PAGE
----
One of my favorite activities on Siargao island was the island hopping. One can simply hire a private boat at the public dock and head out to the nearby islands. The three most popular are Naked Island, Daku Island, and Guyam Island. We spent a lot of time at Daku island as there are more “amenities” there. Nothing fancy- some huts for rent, vendors selling grilled seafood on makeshift grills, a well to fetch water for a “shower” after your swim and a makeshift toilet- hey! Naked Island is just that, tiny, barely a tree, no amenities, but very beautiful #instaworthy. Guyam Island is a bit smaller than Daku and also had small “amenities” and your private boat can take you to all and will linger around the islands until you are ready for departure.
We also visited Secret Beach twice, as it felt like a special place to be. There was a small mangrove lake on one side and the beach on the other, and in between, a grassy stretch of land that was shaded by dozens of coconut trees- a perfect place for a picnic!
We were very excited about visiting the main attractions of the island- the Sugba Lagoon, Rock Pools, and Sohoton Cove, but unfortunately, they were closed for yearly maintenance. We were very disappointed about this, but happy to see that locals were taking care of their island so that it would not end up like another Boracay. I would highly recommend checking the yearly maintenance schedule before you book your trip.
Luckily we found out that there was a water cave on the island. The Tayangban cave tour is a guided one and lasts for about 15 minutes. My favorite part of the experience however was outside of the cave, at the cave pool where we dared to jump off rocks and swing on ropes, dropping into the pool.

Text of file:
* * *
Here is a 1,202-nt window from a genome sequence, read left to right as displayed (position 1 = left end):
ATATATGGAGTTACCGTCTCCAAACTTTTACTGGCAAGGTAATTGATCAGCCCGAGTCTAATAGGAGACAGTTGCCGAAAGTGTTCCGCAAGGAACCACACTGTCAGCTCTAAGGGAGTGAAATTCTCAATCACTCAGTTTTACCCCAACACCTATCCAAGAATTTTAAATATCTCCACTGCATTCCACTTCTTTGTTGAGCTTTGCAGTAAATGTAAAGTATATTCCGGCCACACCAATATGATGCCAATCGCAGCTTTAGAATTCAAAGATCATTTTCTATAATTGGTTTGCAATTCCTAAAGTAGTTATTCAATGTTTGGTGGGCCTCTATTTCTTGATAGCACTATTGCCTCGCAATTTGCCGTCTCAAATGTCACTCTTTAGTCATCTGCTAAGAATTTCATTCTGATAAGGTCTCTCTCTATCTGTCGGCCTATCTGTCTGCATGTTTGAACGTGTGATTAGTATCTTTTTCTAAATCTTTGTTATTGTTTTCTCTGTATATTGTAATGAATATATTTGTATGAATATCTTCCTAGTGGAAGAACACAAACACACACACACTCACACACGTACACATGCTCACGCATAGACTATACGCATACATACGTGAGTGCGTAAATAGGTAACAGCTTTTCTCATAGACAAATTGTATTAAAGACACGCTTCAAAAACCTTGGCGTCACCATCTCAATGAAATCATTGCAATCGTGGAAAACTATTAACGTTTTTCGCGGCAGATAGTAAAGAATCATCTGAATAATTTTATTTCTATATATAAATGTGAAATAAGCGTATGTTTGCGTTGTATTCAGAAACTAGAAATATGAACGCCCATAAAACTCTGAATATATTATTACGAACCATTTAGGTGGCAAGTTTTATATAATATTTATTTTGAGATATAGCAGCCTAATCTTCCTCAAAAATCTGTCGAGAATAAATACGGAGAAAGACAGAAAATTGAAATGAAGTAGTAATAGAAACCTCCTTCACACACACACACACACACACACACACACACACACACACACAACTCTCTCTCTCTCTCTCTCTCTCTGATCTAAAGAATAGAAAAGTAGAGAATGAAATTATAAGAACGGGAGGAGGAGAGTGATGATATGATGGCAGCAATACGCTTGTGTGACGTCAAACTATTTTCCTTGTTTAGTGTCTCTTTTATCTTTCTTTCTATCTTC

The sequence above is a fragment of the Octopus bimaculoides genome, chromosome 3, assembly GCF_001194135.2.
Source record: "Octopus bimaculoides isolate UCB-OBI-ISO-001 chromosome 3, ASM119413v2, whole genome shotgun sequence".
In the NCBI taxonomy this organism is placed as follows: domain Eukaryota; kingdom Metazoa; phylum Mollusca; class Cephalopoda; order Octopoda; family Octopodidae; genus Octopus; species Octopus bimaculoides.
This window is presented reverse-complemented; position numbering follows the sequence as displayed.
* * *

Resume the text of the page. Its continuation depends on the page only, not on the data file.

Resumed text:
There was also a lot of partying on the island, and every night, there was a designated location for a party. I was not a fan of the ones we had attended and pretty much preferred spending my nights at our dinner spot Bravo or White Banana Beach Club.
As mentioned Siargao was the last place visited outside of China since the pandemic, so naturally, I frequently think about the locals there. This island is noticeably impoverished, and while there, it delighted me to see how the growing popularity of the island among tourists had been slowly improving the local standard of living. All while, being eco-friendly and conscious of what must be done to preserve their pristine natural surroundings. And their genuine hospitality made it even easier for one to be motivated to contribute to their livelihood as a tourist. Small café owners and operators, waiters, bartenders, tuk-tuk drives and tour guides, all seemed a bit hopeful from their earnings. Positive vibes filled the air, as proper roads and bridges were finally being built, making it “easier” to get to their jobs, literally paving a way to a better future.
But what about now? What is life like now on this teardrop-shaped island? What about the small cafes, could they have sustained their businesses from 2020 until now? What about the workers that they had employed? The hotel staffers? Or the tuk-tuk drivers? I’d read that many tour guides, who were once farmers, had returned to farming as a way to provide for their families during the pandemic. And I’ve seen (thanks to Insta), that some businesses are striving on, despite the slowdown and sometimes halt in tourist traffic. I hope that things go back to “normal” sooner than later. For this little island's sake and the sake of many across the world who depend on tourism as a livelihood. And lastly, I hope that we travel more consciously- in every way possible. But until then…